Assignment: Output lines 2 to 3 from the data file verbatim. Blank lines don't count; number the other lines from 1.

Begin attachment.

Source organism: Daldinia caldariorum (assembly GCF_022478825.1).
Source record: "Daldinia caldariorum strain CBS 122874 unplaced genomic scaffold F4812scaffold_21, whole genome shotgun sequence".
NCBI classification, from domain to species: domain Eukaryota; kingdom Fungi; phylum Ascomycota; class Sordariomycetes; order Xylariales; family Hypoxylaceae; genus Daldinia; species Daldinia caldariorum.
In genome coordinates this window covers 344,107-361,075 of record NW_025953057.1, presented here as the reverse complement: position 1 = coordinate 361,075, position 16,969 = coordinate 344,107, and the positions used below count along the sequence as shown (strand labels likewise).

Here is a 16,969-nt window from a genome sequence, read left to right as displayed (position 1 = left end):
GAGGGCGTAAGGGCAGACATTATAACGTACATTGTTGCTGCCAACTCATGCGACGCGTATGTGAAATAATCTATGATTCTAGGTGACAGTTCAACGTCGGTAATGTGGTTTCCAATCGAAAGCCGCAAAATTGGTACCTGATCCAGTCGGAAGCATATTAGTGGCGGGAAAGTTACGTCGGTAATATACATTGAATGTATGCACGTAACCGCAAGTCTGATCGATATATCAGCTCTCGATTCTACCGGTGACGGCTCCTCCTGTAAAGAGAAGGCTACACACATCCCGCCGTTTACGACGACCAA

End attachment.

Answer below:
Source record: "Daldinia caldariorum strain CBS 122874 unplaced genomic scaffold F4812scaffold_21, whole genome shotgun sequence".
NCBI classification, from domain to species: domain Eukaryota; kingdom Fungi; phylum Ascomycota; class Sordariomycetes; order Xylariales; family Hypoxylaceae; genus Daldinia; species Daldinia caldariorum.